Part of what makes Taylor Swift such a successful musician is her songwriting skills. The “All Too Well” singer started writing songs when she was just a child and she never looked back. In fact, Swift has written or co-written every song she’s ever released. But how does Swift continue to excel as a songwriter year after year?
Throughout her career, Swift has been candid about the fact that her approach to songwriting differs every time. Sometimes she saves lyrics for years on end before she can find a spot for them in her tunes. In Folklore: The Long Pond Studio Sessions, Swift revealed that she had the words “meet me behind the mall” saved in her phone for years. But it wasn’t until she was writing “august” that she finally found a place for them.
Taylor Swift has developed a reputation for writing songs quickly
Other times, Swift’s songwriting is far more ephemeral. For example, her experience of writing the title track for her seventh album Lover was a bit of a fever dream. The “I Bet You Think About Me” singer was actually in bed in her Nashville home when inspiration struck. She stumbled to her piano and the chorus of the song came to her. Before long, she’d completed the whole song that very night.
But “Lover” is hardly the only song Swift has written at warp speed. In an interview with Vulture, Aaron Dessner (who collaborated with Swift on folklore and evermore) revealed just how quick she can be. For example, Swift wrote “the last great american dynasty” in the span of Dessner’s workout. “I sent it before I went on a run, and when I got back from the run, that song was there,” he revealed. Continuing on, he got candid about what it’s like to collaborate with Swift.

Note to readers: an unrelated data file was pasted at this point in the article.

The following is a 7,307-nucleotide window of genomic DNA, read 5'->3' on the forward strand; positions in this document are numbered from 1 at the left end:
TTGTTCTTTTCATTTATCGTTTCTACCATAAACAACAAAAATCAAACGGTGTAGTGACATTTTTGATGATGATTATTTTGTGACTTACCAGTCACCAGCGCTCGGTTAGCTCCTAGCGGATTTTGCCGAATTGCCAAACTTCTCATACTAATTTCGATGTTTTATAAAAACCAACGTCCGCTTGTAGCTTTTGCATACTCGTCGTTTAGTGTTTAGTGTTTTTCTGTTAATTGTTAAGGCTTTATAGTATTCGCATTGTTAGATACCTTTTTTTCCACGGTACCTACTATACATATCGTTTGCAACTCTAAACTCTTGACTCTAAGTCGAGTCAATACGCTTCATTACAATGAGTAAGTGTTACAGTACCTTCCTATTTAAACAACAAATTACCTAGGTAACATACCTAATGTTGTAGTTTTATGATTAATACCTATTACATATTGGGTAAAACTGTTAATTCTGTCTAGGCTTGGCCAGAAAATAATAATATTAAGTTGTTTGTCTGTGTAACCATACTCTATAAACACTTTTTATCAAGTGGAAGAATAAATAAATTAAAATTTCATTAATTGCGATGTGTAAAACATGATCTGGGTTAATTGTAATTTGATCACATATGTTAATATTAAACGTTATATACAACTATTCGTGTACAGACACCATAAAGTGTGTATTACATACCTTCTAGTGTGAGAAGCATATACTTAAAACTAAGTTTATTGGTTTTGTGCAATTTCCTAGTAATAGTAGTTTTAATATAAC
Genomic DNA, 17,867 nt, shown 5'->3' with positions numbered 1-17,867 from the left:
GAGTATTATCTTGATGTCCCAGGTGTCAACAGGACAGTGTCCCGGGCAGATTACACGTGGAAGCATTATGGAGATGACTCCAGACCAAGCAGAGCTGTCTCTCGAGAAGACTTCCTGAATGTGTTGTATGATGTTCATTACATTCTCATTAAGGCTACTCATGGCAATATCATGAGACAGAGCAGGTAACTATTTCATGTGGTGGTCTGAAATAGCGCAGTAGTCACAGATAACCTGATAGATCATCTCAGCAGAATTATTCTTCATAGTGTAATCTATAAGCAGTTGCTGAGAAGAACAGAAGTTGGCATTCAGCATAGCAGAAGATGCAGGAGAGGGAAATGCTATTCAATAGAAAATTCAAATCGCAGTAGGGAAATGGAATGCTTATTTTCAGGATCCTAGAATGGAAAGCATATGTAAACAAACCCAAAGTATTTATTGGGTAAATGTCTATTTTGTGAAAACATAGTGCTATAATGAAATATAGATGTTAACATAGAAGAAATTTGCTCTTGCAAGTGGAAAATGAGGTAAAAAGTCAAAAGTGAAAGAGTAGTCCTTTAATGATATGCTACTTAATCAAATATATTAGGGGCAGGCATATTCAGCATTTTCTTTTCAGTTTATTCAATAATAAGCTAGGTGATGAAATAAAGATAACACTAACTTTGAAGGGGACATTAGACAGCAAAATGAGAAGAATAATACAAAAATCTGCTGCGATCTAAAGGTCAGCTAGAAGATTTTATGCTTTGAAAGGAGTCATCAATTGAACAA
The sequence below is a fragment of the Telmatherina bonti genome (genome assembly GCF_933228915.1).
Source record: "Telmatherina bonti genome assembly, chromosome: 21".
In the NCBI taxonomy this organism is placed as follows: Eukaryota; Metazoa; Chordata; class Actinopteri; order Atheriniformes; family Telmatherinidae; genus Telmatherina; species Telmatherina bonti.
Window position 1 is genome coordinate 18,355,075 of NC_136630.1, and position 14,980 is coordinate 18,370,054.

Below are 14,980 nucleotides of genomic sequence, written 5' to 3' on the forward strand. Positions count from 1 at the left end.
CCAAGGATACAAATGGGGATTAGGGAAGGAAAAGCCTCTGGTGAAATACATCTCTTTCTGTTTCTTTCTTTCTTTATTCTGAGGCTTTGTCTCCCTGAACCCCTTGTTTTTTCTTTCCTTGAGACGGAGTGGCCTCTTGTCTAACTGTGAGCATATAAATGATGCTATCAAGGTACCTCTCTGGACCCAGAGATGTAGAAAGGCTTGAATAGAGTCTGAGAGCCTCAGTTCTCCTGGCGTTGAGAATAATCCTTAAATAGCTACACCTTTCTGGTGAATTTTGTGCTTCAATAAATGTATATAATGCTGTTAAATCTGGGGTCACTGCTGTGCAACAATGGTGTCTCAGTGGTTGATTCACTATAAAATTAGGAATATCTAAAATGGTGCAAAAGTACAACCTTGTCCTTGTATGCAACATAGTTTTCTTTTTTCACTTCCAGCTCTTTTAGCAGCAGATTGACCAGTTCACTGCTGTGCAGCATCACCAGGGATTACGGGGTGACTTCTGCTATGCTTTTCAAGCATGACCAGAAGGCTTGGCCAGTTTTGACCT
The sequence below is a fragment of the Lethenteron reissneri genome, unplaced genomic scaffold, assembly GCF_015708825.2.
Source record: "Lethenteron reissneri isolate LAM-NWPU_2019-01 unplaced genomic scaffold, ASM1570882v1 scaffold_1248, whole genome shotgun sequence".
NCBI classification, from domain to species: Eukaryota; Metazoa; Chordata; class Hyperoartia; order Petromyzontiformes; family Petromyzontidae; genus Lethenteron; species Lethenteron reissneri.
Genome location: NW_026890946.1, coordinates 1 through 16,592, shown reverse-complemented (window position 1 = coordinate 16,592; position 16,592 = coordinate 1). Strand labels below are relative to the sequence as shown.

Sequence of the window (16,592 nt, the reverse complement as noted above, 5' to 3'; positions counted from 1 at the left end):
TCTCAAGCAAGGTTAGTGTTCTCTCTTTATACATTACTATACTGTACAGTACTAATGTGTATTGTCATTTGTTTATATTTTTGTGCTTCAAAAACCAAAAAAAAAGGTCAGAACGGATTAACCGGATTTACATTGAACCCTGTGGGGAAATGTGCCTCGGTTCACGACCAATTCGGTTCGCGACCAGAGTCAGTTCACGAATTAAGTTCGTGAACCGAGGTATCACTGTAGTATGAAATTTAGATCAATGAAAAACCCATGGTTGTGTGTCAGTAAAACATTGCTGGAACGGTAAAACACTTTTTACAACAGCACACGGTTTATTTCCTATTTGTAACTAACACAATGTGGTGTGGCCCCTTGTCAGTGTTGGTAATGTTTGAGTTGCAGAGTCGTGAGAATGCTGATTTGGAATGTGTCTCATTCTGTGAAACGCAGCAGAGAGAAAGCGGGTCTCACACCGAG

The ‘All Too Well’ singer wrote “the last great american dynsaty” with lightning speed
“It’s almost like a song would come out like a lightning bolt,” Desnner shared about Swift. “It’s exhilarating. The shared focus, the clarity of her ideas, and the way she structures things, it’s all there. But I think she works really hard when she’s working, and then she tweaks. She keeps going, so sometimes things would evolve or change. By the time she actually sings it, she’s really inside of it. She doesn’t do very many vocal takes before she nails it.”
Perhaps the reason Swift managed to write “the last great american dynasty” so fast was because Rebekah Harkness (whom the song is based on) had been on her mind for years. Swift started researching the heiress after she bought her house and always longed for a way to tell her story. However, it wasn’t until Dessner presented her with his melody that the opportunity felt right.
Swift wanted to write about Rebekah Harkness ever since she’d bought her house
“I’d never found the right way to do it because there was never a track that felt like it could hold an entire story of somebody’s life and move between generations,” Swift shared about the tune in Folklore: The Long Pond Studio Sessions. But from the first moment she heard the melody she knew that she’d finally be able to tell Harkness’ story. Still, no matter how long Swift had the idea in her head, it’s impressive that she was able to dream up the tune in the span of a run.
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